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Transitioning to complex aircraft

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General Aviation, Instrument Rating, Private Pilot

How many hours should I have before I transition to a TAA aircraft and or a multi engine aircraft.  And then to a Meridian / King Air?  I am a 100 hour pilot working on my instrument rating and deciding between a future purchase of a Meridian or King air and my current instructor is just an old ASEL INST CFI.

5 Answers



  1. Gary Moore on Feb 02, 2012

    well – it’s not about the number of hours – it’s about proficency and ability and attitude.  But a Meridian and/or King Air is a far cry from where you are currently.  You could move into a TAA whenever you want – it would be a good instrument platform –  and I’m guessing “old ASEL INST CFI” won’t mind you moving on……….

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  2. Martin Griggs on Feb 02, 2012

    Thanks Gary,  and I don’t mean my comment “old CFII” to be derogatory, but he is advanced in age and just been flying out of our local airport for his whole career and actually suggested I ask other pilots.  Thanks. 

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  3. Matthew Waugh on Feb 02, 2012

    It doesn’t matter what any of us think – the question is what does your insurance company think? You don’t need a lot of hours to fly those planes as long as you take professional simulator training.

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  4. Nathan Parker on Feb 02, 2012

    “How many hours should I have before I transition to a TAA aircraft and or a multi engine aircraft.”
     
    I took a newly minted 17 year old PPL directly from a C152 to a Piper Seneca, so it’s doable, if money is no object, as it seems to be for you.  And a King Air is easier to fly than a Seneca.  😉  But I think you’d be safer in any of these airplanes after gaining experience in a less demanding, single engine airplane. If a friend were contemplating flying as a passenger in a King Air with a 200 hour pilot, I would advise him against it.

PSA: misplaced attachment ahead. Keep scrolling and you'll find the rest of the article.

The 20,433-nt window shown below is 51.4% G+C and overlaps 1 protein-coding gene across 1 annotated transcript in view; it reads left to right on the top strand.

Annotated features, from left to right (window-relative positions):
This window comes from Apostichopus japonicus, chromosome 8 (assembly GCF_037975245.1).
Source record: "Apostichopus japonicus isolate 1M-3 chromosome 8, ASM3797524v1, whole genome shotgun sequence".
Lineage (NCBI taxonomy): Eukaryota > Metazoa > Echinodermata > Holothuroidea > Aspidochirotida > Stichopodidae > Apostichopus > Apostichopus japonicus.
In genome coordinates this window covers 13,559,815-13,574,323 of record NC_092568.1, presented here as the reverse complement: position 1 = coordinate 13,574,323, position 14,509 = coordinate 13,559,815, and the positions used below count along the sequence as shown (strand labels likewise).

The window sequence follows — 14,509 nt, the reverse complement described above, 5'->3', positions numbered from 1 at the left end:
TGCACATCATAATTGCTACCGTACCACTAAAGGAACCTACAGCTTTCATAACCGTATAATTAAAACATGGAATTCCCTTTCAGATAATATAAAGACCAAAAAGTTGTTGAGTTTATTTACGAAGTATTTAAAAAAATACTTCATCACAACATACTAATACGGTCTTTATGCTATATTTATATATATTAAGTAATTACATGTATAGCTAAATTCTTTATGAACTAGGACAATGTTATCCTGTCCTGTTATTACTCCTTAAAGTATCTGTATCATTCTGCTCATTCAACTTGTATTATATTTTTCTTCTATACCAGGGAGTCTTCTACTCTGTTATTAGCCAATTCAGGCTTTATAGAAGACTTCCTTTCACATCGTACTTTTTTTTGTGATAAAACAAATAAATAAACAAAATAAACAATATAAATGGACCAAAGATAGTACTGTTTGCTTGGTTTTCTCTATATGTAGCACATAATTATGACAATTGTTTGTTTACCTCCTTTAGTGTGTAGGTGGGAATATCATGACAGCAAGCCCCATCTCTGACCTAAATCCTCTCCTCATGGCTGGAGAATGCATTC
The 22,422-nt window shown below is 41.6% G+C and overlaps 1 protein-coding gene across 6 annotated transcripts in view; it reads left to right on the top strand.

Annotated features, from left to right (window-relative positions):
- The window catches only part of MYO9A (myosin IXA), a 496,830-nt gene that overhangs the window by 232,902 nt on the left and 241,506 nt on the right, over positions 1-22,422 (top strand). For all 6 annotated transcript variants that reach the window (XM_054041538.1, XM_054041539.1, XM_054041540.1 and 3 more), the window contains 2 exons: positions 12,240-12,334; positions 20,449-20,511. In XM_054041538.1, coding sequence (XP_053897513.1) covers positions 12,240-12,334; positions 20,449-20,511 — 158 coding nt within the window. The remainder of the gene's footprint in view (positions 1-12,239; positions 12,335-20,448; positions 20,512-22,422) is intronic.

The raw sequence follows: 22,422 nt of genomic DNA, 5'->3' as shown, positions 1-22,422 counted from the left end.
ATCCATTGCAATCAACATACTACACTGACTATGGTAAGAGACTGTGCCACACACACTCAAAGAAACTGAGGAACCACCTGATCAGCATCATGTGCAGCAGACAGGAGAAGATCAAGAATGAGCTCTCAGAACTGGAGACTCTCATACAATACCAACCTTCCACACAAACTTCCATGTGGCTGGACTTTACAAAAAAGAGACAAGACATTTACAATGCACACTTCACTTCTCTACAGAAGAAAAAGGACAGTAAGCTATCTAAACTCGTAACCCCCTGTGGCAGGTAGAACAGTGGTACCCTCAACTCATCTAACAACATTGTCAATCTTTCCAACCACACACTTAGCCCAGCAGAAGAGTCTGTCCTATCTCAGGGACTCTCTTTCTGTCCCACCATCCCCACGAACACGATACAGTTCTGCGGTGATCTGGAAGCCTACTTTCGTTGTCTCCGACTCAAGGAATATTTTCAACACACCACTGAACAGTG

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  5. Jim Foley on Feb 02, 2012

    First off, a bit of nit-picking:  I get the impression that you are using TAA and complex aircraft interchangably.  TAA are defined as an aircraft equipted with at least a moving map display, IFR approved GPS navigator, and and autopilot.  (source)  Complex aircraft are must have retractable landing gear, controllable pitch propeller(s), and adjustable flaps.  Two totally different ‘types’ of aircraft.
     
    Now that that’s out of the way; I got my complex endorsement after less than 2 hours in a 172RG.  Flying a TAA does not require an endorsement, but It’s a really good idea to become very familiar with the systems.  It took me about 10 hours until I was comfortable flying a full instrument approach in a G1000.  Statistics show that due to unfamiliarity with the new technology, accident rates are higher in TAA for those pilots without proper training.
     
    As for purchasing either a Meridian or King Air, I would lean more toards that Meridian, but that’s just my personal preference.  The aircraft you choose to buy all depends on what you want to with it.

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